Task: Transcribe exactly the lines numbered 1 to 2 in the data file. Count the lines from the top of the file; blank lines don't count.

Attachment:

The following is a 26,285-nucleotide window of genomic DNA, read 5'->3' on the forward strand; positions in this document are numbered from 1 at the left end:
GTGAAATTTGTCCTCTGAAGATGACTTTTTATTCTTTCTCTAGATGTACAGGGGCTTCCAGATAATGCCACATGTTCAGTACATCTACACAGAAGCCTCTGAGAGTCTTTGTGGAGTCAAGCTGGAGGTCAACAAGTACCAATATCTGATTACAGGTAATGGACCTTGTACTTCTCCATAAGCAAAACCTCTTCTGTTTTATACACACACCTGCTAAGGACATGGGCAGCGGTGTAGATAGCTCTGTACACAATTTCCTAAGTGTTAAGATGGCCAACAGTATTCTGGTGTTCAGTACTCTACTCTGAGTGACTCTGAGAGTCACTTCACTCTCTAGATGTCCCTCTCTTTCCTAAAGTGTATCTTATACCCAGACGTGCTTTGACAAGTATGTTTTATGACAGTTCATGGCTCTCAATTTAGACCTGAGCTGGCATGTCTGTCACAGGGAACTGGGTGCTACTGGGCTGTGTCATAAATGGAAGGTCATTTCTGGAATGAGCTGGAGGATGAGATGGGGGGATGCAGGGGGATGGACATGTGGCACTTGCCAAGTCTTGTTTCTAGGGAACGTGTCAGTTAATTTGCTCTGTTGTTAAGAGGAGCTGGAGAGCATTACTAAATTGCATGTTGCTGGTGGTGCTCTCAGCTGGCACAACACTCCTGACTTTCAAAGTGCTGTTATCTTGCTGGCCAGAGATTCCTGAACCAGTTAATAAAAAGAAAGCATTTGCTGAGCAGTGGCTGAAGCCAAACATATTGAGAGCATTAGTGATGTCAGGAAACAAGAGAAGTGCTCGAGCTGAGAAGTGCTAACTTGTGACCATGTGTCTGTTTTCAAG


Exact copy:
The following is a 26,285-nucleotide window of genomic DNA, read 5'->3' on the forward strand; positions in this document are numbered from 1 at the left end:
GTGAAATTTGTCCTCTGAAGATGACTTTTTATTCTTTCTCTAGATGTACAGGGGCTTCCAGATAATGCCACATGTTCAGTACATCTACACAGAAGCCTCTGAGAGTCTTTGTGGAGTCAAGCTGGAGGTCAACAAGTACCAATATCTGATTACAGGTAATGGACCTTGTACTTCTCCATAAGCAAAACCTCTTCTGTTTTATACACACACCTGCTAAGGACATGGGCAGCGGTGTAGATAGCTCTGTACACAATTTCCTAAGTGTTAAGATGGCCAACAGTATTCTGGTGTTCAGTACTCTACTCTGAGTGACTCTGAGAGTCACTTCACTCTCTAGATGTCCCTCTCTTTCCTAAAGTGTATCTTATACCCAGACGTGCTTTGACAAGTATGTTTTATGACAGTTCATGGCTCTCAATTTAGACCTGAGCTGGCATGTCTGTCACAGGGAACTGGGTGCTACTGGGCTGTGTCATAAATGGAAGGTCATTTCTGGAATGAGCTGGAGGATGAGATGGGGGGATGCAGGGGGATGGACATGTGGCACTTGCCAAGTCTTGTTTCTAGGGAACGTGTCAGTTAATTTGCTCTGTTGTTAAGAGGAGCTGGAGAGCATTACTAAATTGCATGTTGCTGGTGGTGCTCTCAGCTGGCACAACACTCCTGACTTTCAAAGTGCTGTTATCTTGCTGGCCAGAGATTCCTGAACCAGTTAATAAAAAGAAAGCATTTGCTGAGCAGTGGCTGAAGCCAAACATATTGAGAGCATTAGTGATGTCAGGAAACAAGAGAAGTGCTCGAGCTGAGAAGTGCTAACTTGTGACCATGTGTCTGTTTTCAAG